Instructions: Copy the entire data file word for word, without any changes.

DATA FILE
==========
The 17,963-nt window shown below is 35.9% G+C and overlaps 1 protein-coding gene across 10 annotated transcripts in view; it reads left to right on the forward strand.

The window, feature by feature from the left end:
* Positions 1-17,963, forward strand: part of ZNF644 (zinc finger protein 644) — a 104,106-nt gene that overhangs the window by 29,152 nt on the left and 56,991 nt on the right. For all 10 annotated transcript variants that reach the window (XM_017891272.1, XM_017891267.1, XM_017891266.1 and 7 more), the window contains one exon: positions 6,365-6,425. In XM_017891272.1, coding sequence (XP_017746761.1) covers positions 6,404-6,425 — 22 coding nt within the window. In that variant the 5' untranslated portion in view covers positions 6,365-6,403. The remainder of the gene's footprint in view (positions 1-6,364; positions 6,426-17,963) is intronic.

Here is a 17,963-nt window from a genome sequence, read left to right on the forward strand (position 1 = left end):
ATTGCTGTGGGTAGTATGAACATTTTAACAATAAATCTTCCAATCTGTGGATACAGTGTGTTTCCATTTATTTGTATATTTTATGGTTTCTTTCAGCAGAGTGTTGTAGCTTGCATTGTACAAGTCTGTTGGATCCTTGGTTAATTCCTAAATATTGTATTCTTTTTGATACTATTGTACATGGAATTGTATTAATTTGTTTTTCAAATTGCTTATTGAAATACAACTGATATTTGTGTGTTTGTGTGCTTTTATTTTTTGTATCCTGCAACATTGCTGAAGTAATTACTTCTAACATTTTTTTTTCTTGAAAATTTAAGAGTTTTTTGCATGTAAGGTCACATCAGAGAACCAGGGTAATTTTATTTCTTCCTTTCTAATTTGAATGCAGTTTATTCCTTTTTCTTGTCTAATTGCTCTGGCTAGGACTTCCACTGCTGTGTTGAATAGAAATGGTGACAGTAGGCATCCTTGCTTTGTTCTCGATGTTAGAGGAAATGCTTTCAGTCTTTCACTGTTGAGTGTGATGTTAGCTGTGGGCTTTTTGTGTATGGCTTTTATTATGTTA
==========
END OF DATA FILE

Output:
The 17,963-nt window shown below is 35.9% G+C and overlaps 1 protein-coding gene across 10 annotated transcripts in view; it reads left to right on the forward strand.

The window, feature by feature from the left end:
* Positions 1-17,963, forward strand: part of ZNF644 (zinc finger protein 644) — a 104,106-nt gene that overhangs the window by 29,152 nt on the left and 56,991 nt on the right. For all 10 annotated transcript variants that reach the window (XM_017891272.1, XM_017891267.1, XM_017891266.1 and 7 more), the window contains one exon: positions 6,365-6,425. In XM_017891272.1, coding sequence (XP_017746761.1) covers positions 6,404-6,425 — 22 coding nt within the window. In that variant the 5' untranslated portion in view covers positions 6,365-6,403. The remainder of the gene's footprint in view (positions 1-6,364; positions 6,426-17,963) is intronic.

Here is a 17,963-nt window from a genome sequence, read left to right on the forward strand (position 1 = left end):
ATTGCTGTGGGTAGTATGAACATTTTAACAATAAATCTTCCAATCTGTGGATACAGTGTGTTTCCATTTATTTGTATATTTTATGGTTTCTTTCAGCAGAGTGTTGTAGCTTGCATTGTACAAGTCTGTTGGATCCTTGGTTAATTCCTAAATATTGTATTCTTTTTGATACTATTGTACATGGAATTGTATTAATTTGTTTTTCAAATTGCTTATTGAAATACAACTGATATTTGTGTGTTTGTGTGCTTTTATTTTTTGTATCCTGCAACATTGCTGAAGTAATTACTTCTAACATTTTTTTTTCTTGAAAATTTAAGAGTTTTTTGCATGTAAGGTCACATCAGAGAACCAGGGTAATTTTATTTCTTCCTTTCTAATTTGAATGCAGTTTATTCCTTTTTCTTGTCTAATTGCTCTGGCTAGGACTTCCACTGCTGTGTTGAATAGAAATGGTGACAGTAGGCATCCTTGCTTTGTTCTCGATGTTAGAGGAAATGCTTTCAGTCTTTCACTGTTGAGTGTGATGTTAGCTGTGGGCTTTTTGTGTATGGCTTTTATTATGTTA